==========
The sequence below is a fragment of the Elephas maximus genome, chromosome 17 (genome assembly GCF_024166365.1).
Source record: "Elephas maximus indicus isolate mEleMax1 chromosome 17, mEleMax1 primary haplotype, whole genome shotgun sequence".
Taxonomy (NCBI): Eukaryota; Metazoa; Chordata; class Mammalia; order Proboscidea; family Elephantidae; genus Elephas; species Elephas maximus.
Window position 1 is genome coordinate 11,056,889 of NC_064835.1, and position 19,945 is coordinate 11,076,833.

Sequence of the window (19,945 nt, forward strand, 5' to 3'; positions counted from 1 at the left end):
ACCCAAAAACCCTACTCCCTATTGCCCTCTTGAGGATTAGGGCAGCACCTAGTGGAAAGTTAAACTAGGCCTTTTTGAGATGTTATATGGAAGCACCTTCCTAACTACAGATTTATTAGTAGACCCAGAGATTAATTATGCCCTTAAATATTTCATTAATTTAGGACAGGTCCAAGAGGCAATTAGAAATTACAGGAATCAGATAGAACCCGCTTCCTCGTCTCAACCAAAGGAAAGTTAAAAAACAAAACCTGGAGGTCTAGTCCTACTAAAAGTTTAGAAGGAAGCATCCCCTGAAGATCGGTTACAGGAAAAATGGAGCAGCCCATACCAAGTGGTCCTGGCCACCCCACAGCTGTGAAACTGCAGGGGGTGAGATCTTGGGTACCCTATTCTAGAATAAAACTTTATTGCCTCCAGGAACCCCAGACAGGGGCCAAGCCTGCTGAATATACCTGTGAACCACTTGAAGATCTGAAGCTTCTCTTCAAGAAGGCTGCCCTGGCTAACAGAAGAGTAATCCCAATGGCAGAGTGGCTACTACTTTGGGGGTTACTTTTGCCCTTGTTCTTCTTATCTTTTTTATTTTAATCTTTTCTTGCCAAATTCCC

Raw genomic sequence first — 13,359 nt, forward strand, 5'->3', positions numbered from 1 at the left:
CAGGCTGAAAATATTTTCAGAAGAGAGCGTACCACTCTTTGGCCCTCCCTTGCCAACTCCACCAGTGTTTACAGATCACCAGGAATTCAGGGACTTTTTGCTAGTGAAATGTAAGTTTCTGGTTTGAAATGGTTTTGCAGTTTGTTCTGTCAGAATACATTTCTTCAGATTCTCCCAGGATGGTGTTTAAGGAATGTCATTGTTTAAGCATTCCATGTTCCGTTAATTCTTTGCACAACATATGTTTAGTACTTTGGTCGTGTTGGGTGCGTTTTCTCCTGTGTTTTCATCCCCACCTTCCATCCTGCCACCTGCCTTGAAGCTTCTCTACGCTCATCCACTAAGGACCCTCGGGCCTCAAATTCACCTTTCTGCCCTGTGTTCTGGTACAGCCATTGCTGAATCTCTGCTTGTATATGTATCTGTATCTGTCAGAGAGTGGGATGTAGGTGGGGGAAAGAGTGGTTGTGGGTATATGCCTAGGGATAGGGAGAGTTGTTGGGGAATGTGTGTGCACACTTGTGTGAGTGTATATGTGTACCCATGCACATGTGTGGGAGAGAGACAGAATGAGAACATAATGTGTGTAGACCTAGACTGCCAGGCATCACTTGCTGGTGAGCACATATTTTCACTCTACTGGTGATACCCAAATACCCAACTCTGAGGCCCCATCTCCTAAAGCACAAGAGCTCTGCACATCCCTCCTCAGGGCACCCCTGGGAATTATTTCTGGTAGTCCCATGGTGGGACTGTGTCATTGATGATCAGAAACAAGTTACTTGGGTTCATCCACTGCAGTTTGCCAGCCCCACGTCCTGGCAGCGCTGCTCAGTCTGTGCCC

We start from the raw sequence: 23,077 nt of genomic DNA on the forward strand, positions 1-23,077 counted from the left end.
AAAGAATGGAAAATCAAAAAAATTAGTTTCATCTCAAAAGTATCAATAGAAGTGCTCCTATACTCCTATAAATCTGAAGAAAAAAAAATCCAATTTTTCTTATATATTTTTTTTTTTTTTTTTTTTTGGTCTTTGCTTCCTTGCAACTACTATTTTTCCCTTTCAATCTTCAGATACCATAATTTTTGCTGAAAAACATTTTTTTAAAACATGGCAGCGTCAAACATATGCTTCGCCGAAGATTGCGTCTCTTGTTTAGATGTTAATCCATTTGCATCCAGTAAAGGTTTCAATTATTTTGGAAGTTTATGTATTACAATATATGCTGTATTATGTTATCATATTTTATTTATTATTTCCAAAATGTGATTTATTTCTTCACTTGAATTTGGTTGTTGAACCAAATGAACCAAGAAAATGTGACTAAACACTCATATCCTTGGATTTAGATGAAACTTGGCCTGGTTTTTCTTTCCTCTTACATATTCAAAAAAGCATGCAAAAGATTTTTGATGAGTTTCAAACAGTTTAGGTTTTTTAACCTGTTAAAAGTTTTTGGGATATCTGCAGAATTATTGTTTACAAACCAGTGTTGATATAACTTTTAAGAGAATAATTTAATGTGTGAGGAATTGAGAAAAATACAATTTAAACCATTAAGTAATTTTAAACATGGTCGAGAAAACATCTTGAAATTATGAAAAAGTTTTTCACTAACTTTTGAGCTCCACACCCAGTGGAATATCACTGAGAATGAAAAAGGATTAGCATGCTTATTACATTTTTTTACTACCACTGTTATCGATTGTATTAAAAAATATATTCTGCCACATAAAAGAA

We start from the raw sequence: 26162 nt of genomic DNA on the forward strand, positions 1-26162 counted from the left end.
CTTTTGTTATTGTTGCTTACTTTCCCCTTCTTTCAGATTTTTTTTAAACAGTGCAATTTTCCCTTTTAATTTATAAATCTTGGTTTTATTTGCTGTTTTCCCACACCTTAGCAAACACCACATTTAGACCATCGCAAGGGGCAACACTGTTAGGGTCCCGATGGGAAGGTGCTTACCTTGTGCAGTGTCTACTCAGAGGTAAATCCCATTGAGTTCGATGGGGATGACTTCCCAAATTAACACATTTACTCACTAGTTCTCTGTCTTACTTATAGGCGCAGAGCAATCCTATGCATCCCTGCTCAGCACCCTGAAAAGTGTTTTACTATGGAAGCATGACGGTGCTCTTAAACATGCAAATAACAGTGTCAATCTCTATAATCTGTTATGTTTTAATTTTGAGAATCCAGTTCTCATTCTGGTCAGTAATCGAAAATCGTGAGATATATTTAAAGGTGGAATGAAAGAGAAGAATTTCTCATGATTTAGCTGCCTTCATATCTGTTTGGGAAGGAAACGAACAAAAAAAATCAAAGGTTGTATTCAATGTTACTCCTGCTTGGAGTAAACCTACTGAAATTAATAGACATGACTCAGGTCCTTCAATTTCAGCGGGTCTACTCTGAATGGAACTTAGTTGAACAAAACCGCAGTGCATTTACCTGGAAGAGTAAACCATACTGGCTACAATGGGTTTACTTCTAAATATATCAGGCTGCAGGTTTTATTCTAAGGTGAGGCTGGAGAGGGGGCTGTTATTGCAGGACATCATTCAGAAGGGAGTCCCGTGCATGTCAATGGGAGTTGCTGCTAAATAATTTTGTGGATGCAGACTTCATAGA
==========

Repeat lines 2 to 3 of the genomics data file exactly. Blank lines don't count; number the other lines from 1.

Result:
Source record: "Elephas maximus indicus isolate mEleMax1 chromosome 17, mEleMax1 primary haplotype, whole genome shotgun sequence".
Taxonomy (NCBI): Eukaryota; Metazoa; Chordata; class Mammalia; order Proboscidea; family Elephantidae; genus Elephas; species Elephas maximus.